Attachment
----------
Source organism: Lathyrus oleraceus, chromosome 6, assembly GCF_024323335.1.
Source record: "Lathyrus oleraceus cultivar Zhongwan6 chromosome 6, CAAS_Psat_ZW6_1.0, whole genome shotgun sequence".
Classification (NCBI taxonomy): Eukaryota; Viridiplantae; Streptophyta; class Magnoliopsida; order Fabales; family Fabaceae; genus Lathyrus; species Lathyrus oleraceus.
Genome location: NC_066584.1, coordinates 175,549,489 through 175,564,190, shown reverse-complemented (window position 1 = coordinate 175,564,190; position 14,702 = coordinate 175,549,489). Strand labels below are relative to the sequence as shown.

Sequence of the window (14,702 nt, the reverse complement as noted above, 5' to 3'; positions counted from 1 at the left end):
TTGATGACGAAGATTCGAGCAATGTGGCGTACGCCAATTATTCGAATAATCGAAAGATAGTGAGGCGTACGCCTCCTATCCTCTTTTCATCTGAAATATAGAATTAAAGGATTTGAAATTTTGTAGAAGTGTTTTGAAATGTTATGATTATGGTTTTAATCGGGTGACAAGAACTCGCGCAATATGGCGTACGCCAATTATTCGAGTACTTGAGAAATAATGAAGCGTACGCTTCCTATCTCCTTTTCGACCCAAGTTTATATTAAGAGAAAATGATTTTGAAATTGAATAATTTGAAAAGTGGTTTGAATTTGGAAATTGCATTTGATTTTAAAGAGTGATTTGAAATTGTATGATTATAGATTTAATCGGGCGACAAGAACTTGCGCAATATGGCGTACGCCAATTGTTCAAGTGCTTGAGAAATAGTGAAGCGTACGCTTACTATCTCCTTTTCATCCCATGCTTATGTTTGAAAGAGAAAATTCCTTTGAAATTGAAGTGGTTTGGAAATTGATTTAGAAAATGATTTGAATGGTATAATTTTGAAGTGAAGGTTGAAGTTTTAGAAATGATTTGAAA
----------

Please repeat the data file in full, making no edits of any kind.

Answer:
Source organism: Lathyrus oleraceus, chromosome 6, assembly GCF_024323335.1.
Source record: "Lathyrus oleraceus cultivar Zhongwan6 chromosome 6, CAAS_Psat_ZW6_1.0, whole genome shotgun sequence".
Classification (NCBI taxonomy): Eukaryota; Viridiplantae; Streptophyta; class Magnoliopsida; order Fabales; family Fabaceae; genus Lathyrus; species Lathyrus oleraceus.
Genome location: NC_066584.1, coordinates 175,549,489 through 175,564,190, shown reverse-complemented (window position 1 = coordinate 175,564,190; position 14,702 = coordinate 175,549,489). Strand labels below are relative to the sequence as shown.

Sequence of the window (14,702 nt, the reverse complement as noted above, 5' to 3'; positions counted from 1 at the left end):
TTGATGACGAAGATTCGAGCAATGTGGCGTACGCCAATTATTCGAATAATCGAAAGATAGTGAGGCGTACGCCTCCTATCCTCTTTTCATCTGAAATATAGAATTAAAGGATTTGAAATTTTGTAGAAGTGTTTTGAAATGTTATGATTATGGTTTTAATCGGGTGACAAGAACTCGCGCAATATGGCGTACGCCAATTATTCGAGTACTTGAGAAATAATGAAGCGTACGCTTCCTATCTCCTTTTCGACCCAAGTTTATATTAAGAGAAAATGATTTTGAAATTGAATAATTTGAAAAGTGGTTTGAATTTGGAAATTGCATTTGATTTTAAAGAGTGATTTGAAATTGTATGATTATAGATTTAATCGGGCGACAAGAACTTGCGCAATATGGCGTACGCCAATTGTTCAAGTGCTTGAGAAATAGTGAAGCGTACGCTTACTATCTCCTTTTCATCCCATGCTTATGTTTGAAAGAGAAAATTCCTTTGAAATTGAAGTGGTTTGGAAATTGATTTAGAAAATGATTTGAATGGTATAATTTTGAAGTGAAGGTTGAAGTTTTAGAAATGATTTGAAA